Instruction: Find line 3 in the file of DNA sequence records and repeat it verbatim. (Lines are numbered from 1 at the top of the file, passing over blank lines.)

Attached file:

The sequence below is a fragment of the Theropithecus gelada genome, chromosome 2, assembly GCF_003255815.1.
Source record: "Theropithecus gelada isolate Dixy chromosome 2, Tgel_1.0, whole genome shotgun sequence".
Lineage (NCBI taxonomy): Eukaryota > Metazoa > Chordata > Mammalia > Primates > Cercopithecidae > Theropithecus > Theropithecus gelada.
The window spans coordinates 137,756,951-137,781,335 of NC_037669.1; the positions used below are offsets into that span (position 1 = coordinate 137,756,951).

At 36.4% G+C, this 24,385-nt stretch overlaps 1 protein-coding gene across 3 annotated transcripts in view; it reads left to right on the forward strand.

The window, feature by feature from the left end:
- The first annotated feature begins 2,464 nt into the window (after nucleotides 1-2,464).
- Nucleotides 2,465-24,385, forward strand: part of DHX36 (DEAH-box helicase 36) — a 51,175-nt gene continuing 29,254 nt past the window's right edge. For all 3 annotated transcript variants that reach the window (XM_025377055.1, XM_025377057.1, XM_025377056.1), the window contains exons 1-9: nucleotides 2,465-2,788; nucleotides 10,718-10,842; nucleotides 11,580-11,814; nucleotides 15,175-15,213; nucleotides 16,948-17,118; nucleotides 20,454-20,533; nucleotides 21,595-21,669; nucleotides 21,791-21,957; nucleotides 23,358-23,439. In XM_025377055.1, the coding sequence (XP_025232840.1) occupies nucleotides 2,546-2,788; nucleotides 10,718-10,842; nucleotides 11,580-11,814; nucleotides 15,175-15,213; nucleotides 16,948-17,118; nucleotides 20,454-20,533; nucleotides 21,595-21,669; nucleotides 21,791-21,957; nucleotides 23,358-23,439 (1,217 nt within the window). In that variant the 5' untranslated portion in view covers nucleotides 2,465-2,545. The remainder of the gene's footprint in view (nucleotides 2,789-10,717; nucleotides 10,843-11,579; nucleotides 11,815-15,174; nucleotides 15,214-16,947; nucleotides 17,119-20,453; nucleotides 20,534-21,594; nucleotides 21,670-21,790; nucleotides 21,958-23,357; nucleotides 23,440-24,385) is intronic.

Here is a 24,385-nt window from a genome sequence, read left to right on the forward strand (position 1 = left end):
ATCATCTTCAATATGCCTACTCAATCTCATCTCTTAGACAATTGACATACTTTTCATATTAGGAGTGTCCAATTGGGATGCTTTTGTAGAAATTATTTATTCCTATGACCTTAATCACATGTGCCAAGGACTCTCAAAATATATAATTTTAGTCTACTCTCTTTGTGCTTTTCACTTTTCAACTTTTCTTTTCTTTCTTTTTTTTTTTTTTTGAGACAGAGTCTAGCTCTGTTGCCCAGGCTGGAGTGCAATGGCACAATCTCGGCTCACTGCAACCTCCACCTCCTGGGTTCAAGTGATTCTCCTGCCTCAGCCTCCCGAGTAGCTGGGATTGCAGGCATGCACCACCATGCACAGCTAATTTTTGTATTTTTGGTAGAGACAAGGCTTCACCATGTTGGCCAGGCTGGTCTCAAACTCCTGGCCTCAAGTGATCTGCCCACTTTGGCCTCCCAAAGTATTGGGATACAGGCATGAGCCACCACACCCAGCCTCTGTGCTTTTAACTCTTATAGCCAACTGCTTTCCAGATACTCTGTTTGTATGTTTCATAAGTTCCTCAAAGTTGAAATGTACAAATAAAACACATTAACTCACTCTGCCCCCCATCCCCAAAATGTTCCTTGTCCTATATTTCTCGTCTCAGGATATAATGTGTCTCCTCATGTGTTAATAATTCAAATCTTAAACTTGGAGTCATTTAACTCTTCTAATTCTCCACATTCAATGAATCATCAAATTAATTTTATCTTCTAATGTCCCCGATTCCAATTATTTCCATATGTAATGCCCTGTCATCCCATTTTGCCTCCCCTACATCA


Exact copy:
Lineage (NCBI taxonomy): Eukaryota > Metazoa > Chordata > Mammalia > Primates > Cercopithecidae > Theropithecus > Theropithecus gelada.